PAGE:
When you are happy that your dough has risen by double, gently tip it out of your bowl.
You are aiming for 12 bigger rolls on the bottom and 12 smaller rolls (roughly half the size of your bigger ones) to sit on top of the big rolls to give you that classic cottage loaf shape. So all you need to do is roll your dough into the shape and width of a rolling pin. Cut it into thirds. Two thirds are for your 12 fat bottoms and one third is for the little rolls that sit on top.
So you should now have three fat sausage shapes of dough. Divide the first two thirds of dough equally into six giving you 12 big lumps of dough in total.
Divide the one remaining third of dough equally into twelve half size lumps of dough.
Then roll the big ones out and pop them onto your baking tray, leaving as much of a gap in between as you can fit.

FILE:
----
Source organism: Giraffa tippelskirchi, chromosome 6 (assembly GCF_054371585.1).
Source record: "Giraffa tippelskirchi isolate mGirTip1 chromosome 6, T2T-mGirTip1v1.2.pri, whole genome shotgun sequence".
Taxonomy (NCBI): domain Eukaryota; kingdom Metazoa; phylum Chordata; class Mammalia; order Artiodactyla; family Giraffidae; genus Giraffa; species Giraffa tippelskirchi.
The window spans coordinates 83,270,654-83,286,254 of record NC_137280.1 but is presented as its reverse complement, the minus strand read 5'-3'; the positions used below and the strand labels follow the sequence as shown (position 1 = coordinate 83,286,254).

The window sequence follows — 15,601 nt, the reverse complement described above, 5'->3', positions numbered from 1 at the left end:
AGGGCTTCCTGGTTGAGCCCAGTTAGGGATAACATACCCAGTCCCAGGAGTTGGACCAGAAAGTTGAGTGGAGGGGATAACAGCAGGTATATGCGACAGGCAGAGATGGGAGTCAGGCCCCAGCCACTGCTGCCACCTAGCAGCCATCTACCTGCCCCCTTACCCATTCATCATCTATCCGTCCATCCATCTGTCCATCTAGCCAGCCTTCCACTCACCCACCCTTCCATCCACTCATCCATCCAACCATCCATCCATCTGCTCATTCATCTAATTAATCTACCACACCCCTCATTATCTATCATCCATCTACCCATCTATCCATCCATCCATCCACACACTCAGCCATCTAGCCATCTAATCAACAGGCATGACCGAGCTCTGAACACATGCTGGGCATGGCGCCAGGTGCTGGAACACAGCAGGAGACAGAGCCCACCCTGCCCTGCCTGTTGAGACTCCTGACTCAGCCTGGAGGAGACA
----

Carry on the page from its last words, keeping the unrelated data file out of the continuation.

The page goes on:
When all the large rolls are on your tray, dampen the top with a little bit of water that is in your mug with your pastry brush.
Roll out your little top rolls and stick them to the top of your big rolls. Dip the end of your wooden spoon in flour and then with the end of a wooden spoon push right the way down through the top roll into the bottom.
Now with your scissors snip around the edge that’s sticking out on the bottom roll in 1 cm gaps, this gives you your classic cottage loaf shape and it looks really pretty when they have baked. In the time it has taken you to shape your rolls and snip them they will already be starting to prove or puff up again.